The second stark reality is the privatization of land in some African countries to foreign firms to produce food for their home nationals. Ethiopia, Kenya, Tanzania and Sudan are renowned for entering such agro-colonial investment. In 2009, Kenya was in the process of leasing over 100,000 acres in the Tana River delta to Qatar to grow food for its population. It is sad to note that while African countries are leasing their land to foreign firms to produce for their nationals, Africans are going without food and depend on international relief agencies to feed them. The question is; why are African governments able to do something that violates the lives of their people? It is just because of lack of Economic Justice.
The third force behind proposing Economic Justice for all Africans is the fact that since her independence, Africa has been producing goods for western markets at the expense of her own people. Africa is forced to sell goods at a throwaway price under the so-called international trade.
While all this exploitation has been going on, Africa is awash with all sorts of Non-Governmental Organizations (NGOs) for various civic and political rights ranging from Human Rights, Democracy, Equality, Education - you name it. Worse, when it comes to Economic Justice, something is amiss—nobody cares about it or agitates for it. Africa lacks vocal local and international standing on the matter. Why? The African mindset is not directed to this very fundamental right and tool for Africa’s full emancipation. When we talk of democracy and Human Rights in Africa, we mean the right to shout and bicker but not the right to have food on the table or decent life for our hoipolloi!
While many African countries’ constitutions provide for various rights, they are silent on Economic Justice! In Tanzania, for example, the constitution stipulates that all humans are equal and deserve dignity. The same constitution does, ironically, provide for the rights of a cabal of rulers, their families and bureaucrats but not for all citizenry.
The continent’s presidents, ministers, MPs and all the high and mighty have the right to medical care, security, housing, clean water and other amenities but the hoi polloi only have one right – the right to pay taxes to enhance the comfy of the high and mighty.
If all countries in Africa shall enshrine Economic Justice for everybody, chances are that the inert and uncaring government Africa has ever had would not remain in power to do what happened in Liberia and other above mentioned countries. How would one, for example, lease land while his people are landless? How would the government offer lip service, embezzle public funds, and stay in power if Economic Justice would be everybody’s right constitutionally as the rights of rulers are? If this was so, all people involved in vices and impunity dogging African governments would be in jails.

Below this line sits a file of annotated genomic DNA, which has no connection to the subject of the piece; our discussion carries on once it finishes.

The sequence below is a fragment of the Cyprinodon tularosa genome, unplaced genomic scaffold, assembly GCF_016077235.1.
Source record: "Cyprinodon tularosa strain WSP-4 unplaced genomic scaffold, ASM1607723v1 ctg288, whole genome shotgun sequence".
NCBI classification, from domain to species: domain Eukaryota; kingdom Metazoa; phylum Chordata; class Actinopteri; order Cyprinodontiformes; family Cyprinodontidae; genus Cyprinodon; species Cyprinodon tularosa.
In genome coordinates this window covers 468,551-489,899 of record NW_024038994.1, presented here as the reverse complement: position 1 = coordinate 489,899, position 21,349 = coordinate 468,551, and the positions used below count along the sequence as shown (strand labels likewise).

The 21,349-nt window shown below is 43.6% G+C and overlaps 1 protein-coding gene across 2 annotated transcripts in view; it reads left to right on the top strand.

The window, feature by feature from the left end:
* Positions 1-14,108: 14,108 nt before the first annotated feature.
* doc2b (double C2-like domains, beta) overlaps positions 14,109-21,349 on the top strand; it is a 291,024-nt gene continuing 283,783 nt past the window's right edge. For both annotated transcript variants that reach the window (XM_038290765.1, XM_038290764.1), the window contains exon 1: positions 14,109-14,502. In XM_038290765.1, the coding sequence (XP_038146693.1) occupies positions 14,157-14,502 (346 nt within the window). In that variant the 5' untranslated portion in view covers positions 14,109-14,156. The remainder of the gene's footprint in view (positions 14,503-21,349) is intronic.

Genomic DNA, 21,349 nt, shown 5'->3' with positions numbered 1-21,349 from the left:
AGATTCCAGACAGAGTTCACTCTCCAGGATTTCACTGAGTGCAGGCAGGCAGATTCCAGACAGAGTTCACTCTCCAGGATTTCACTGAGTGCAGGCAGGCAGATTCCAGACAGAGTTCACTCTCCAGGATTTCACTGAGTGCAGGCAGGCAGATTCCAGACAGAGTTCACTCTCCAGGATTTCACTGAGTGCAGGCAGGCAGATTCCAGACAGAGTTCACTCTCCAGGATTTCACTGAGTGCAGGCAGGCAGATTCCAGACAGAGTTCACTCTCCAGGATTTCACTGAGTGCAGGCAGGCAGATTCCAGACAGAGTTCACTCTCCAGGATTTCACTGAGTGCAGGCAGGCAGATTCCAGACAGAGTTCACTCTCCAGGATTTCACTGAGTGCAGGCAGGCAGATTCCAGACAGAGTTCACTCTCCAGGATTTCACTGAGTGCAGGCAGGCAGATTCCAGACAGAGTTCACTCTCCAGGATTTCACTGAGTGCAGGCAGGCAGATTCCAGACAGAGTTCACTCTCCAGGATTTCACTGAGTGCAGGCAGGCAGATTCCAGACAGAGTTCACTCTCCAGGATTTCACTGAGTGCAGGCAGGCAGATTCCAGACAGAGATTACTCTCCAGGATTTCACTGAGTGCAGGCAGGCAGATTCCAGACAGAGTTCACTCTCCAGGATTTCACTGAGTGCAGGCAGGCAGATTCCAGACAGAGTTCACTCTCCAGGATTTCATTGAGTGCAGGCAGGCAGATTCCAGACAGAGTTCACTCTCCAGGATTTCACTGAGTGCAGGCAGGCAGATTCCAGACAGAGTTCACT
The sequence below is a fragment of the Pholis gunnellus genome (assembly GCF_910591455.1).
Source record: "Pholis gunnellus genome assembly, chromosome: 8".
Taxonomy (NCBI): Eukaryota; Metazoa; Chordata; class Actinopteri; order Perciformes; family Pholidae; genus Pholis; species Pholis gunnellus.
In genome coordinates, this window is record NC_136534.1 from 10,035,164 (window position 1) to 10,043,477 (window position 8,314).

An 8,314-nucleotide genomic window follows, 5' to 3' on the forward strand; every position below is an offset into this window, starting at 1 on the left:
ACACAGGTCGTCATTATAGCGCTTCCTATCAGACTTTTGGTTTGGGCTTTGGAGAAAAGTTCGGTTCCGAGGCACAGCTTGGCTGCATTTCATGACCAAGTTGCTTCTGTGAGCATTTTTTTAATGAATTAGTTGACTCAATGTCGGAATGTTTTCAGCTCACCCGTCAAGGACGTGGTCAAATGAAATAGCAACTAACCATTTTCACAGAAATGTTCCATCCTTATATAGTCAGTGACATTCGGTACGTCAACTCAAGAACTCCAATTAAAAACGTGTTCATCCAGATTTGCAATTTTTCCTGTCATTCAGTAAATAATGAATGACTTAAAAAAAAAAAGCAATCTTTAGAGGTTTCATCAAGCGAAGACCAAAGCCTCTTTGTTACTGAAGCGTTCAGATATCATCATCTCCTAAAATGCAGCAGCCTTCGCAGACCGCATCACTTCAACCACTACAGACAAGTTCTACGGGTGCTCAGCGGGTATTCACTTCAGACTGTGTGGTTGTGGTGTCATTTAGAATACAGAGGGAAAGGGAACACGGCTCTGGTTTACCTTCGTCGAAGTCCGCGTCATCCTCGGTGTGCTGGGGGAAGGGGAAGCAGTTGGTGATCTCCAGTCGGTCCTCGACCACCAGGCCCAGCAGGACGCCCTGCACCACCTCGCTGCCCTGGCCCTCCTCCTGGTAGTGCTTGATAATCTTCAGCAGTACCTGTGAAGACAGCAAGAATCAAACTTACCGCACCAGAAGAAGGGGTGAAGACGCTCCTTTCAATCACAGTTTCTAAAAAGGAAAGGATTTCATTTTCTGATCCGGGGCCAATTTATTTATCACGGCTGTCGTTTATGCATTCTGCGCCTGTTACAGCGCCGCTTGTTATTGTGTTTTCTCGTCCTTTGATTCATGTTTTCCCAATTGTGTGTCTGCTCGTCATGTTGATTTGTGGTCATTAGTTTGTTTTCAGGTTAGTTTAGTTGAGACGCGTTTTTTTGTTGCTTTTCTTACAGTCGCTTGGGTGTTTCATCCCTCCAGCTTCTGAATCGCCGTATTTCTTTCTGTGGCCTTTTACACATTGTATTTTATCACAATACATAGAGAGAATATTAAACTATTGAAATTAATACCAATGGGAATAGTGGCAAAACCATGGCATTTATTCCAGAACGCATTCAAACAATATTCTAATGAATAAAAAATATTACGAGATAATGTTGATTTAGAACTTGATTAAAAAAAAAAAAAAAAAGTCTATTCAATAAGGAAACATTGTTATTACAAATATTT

Back to NGOs and their role in cultivating the culture of Economic Justice, instead of fighting for the rights of gays, lesbians and other minorities, they should spearhead the fight for the rights of the majority. Western donors should stop the hypocrisy of funding unnecessary rights. The International Monetary Fund (IMF) and World Bank (WB) should be forced to see how they condone the exploitation of Africans by financing corrupt and irresponsible regimes. They'd incorporate Economic Justice in their policy.
Recently President Barack Obama secured a landmark ruling on the provision of Healthcare to all Americans. Who thinks about or proposes the same for African regimes? Who makes noise about something so vital like Healthcare in Africa? NGOs should be making noise about such issues.
Economic Justice, if accommodated in Africa’s constitutions, penal codes and substantive laws would likely erase all anomalies that have enabled corrupt African elites to abuse and mismanage the economies of their countries. Embezzling of public funds and entering bogus and impoverishing agreements would be considered a criminal act under national saboteur laws.
Africans are suffering gravely, especially economically, due to the lack of Economic Justice. The time to incorporate Economic Justice in our systems is now. With it, for example, the morass in the making in South Africa due to the lack of Economic Justice can be avoided. Economic Justice will not only enhance accountability in the upper echelons of power, it will also enable workers to enjoy pay rises and a conducive working environment. Students will get loans without hustles or delay. Businesspeople would operate competitively and legally to avoid being at loggerhead with the government. This will lead to improved living standards. Economic Justice will emancipate everybody where other means have failed.
Source; African Executive Magazine Sept. 19, 2012.